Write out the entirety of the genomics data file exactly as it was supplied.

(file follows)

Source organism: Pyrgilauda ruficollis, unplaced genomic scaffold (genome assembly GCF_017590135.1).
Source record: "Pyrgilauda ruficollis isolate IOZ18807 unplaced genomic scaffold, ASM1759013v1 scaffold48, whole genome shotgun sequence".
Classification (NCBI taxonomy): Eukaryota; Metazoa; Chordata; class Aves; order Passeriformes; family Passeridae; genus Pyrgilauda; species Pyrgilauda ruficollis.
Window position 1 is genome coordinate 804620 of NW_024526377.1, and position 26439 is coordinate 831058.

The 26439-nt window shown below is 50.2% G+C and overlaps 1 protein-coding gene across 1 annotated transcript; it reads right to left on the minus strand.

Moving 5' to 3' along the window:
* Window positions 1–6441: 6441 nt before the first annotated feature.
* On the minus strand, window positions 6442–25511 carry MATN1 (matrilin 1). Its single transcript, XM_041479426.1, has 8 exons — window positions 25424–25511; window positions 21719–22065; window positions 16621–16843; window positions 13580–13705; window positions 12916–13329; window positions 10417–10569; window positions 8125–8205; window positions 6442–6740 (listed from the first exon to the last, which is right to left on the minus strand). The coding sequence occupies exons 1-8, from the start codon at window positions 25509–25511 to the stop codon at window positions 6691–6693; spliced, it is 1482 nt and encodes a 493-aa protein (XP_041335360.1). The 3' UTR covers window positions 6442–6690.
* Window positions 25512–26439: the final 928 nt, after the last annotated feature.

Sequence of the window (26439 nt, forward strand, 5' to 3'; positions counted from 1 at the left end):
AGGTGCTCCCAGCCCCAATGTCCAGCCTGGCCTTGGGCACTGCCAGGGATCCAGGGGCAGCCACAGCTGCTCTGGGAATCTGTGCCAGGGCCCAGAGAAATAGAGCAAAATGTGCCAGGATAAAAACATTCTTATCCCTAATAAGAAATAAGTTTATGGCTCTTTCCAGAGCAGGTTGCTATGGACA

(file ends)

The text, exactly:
Source organism: Pyrgilauda ruficollis, unplaced genomic scaffold (genome assembly GCF_017590135.1).
Source record: "Pyrgilauda ruficollis isolate IOZ18807 unplaced genomic scaffold, ASM1759013v1 scaffold48, whole genome shotgun sequence".
Classification (NCBI taxonomy): Eukaryota; Metazoa; Chordata; class Aves; order Passeriformes; family Passeridae; genus Pyrgilauda; species Pyrgilauda ruficollis.
Window position 1 is genome coordinate 804620 of NW_024526377.1, and position 26439 is coordinate 831058.

The 26439-nt window shown below is 50.2% G+C and overlaps 1 protein-coding gene across 1 annotated transcript; it reads right to left on the minus strand.

Moving 5' to 3' along the window:
* Window positions 1–6441: 6441 nt before the first annotated feature.
* On the minus strand, window positions 6442–25511 carry MATN1 (matrilin 1). Its single transcript, XM_041479426.1, has 8 exons — window positions 25424–25511; window positions 21719–22065; window positions 16621–16843; window positions 13580–13705; window positions 12916–13329; window positions 10417–10569; window positions 8125–8205; window positions 6442–6740 (listed from the first exon to the last, which is right to left on the minus strand). The coding sequence occupies exons 1-8, from the start codon at window positions 25509–25511 to the stop codon at window positions 6691–6693; spliced, it is 1482 nt and encodes a 493-aa protein (XP_041335360.1). The 3' UTR covers window positions 6442–6690.
* Window positions 25512–26439: the final 928 nt, after the last annotated feature.

Sequence of the window (26439 nt, forward strand, 5' to 3'; positions counted from 1 at the left end):
AGGTGCTCCCAGCCCCAATGTCCAGCCTGGCCTTGGGCACTGCCAGGGATCCAGGGGCAGCCACAGCTGCTCTGGGAATCTGTGCCAGGGCCCAGAGAAATAGAGCAAAATGTGCCAGGATAAAAACATTCTTATCCCTAATAAGAAATAAGTTTATGGCTCTTTCCAGAGCAGGTTGCTATGGACA